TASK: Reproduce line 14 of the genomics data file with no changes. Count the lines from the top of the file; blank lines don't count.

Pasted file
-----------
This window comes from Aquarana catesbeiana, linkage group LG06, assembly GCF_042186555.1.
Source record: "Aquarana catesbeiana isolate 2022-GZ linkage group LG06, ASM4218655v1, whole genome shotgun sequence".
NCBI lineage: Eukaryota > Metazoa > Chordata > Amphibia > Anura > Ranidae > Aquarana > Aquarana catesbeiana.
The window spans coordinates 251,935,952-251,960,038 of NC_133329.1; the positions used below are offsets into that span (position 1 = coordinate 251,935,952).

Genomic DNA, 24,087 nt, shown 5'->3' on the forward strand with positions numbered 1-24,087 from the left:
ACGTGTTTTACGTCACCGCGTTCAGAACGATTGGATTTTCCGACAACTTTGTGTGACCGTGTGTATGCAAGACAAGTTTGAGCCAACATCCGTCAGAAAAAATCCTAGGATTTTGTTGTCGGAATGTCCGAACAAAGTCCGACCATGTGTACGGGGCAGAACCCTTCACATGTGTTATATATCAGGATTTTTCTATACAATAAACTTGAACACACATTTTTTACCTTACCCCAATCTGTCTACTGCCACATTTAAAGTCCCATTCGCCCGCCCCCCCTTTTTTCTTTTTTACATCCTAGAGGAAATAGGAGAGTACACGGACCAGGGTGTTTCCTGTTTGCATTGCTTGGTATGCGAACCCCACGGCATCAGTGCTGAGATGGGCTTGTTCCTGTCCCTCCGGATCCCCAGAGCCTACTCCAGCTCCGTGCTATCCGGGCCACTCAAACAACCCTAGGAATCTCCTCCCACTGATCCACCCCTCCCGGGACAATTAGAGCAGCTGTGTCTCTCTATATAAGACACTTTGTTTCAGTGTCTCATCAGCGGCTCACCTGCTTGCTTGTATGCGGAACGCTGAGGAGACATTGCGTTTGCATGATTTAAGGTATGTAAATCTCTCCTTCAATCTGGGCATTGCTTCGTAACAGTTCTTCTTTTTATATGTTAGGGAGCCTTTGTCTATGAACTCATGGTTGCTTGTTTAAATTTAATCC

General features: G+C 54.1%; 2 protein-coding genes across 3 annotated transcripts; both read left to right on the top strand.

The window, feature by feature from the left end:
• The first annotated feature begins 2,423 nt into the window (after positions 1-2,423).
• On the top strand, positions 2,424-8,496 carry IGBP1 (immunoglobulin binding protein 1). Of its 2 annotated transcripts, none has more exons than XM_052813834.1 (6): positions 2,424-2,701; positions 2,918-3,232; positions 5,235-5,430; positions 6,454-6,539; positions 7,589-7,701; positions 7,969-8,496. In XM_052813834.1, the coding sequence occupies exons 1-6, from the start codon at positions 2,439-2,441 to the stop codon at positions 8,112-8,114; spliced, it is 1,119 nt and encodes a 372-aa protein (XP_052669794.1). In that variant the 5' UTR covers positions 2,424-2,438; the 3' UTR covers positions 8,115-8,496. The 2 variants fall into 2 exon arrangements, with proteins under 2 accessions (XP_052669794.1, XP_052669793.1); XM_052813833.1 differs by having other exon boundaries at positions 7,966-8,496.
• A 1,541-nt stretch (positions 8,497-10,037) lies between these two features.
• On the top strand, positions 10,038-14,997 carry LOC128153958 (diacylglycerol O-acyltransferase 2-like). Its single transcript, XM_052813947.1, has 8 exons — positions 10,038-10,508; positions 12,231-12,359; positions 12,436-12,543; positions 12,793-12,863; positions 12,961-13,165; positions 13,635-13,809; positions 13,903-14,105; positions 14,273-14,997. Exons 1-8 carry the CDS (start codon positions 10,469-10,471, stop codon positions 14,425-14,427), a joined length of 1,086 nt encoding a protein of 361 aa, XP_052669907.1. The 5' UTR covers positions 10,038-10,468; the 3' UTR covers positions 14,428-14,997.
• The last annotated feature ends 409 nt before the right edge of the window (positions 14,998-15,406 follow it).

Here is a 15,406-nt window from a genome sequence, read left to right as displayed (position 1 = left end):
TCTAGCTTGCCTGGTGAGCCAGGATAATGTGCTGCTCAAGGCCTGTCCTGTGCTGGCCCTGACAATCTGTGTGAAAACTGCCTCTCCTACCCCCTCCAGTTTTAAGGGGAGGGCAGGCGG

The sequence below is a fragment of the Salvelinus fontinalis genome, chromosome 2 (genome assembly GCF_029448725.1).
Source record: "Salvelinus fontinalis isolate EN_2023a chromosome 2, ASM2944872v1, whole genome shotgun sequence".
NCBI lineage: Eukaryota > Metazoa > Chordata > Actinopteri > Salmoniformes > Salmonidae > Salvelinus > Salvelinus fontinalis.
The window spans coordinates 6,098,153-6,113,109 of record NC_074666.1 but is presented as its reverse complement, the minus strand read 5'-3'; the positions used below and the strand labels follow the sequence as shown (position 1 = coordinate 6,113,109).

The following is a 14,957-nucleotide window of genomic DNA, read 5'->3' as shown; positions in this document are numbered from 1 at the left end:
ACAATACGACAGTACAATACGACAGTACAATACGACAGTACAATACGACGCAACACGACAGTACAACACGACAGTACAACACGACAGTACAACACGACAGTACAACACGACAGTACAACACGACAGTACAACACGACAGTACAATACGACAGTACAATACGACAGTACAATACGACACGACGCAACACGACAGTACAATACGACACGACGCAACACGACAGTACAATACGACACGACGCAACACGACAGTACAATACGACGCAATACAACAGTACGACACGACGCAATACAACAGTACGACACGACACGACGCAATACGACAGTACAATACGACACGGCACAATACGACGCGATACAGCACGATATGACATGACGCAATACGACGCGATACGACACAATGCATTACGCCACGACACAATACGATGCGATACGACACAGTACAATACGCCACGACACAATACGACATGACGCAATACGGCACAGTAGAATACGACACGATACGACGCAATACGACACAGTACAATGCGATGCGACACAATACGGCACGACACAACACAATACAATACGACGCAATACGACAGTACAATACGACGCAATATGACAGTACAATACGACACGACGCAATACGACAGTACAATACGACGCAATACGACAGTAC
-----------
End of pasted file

Here is a 15,406-nt window from a genome sequence, read left to right as displayed (position 1 = left end):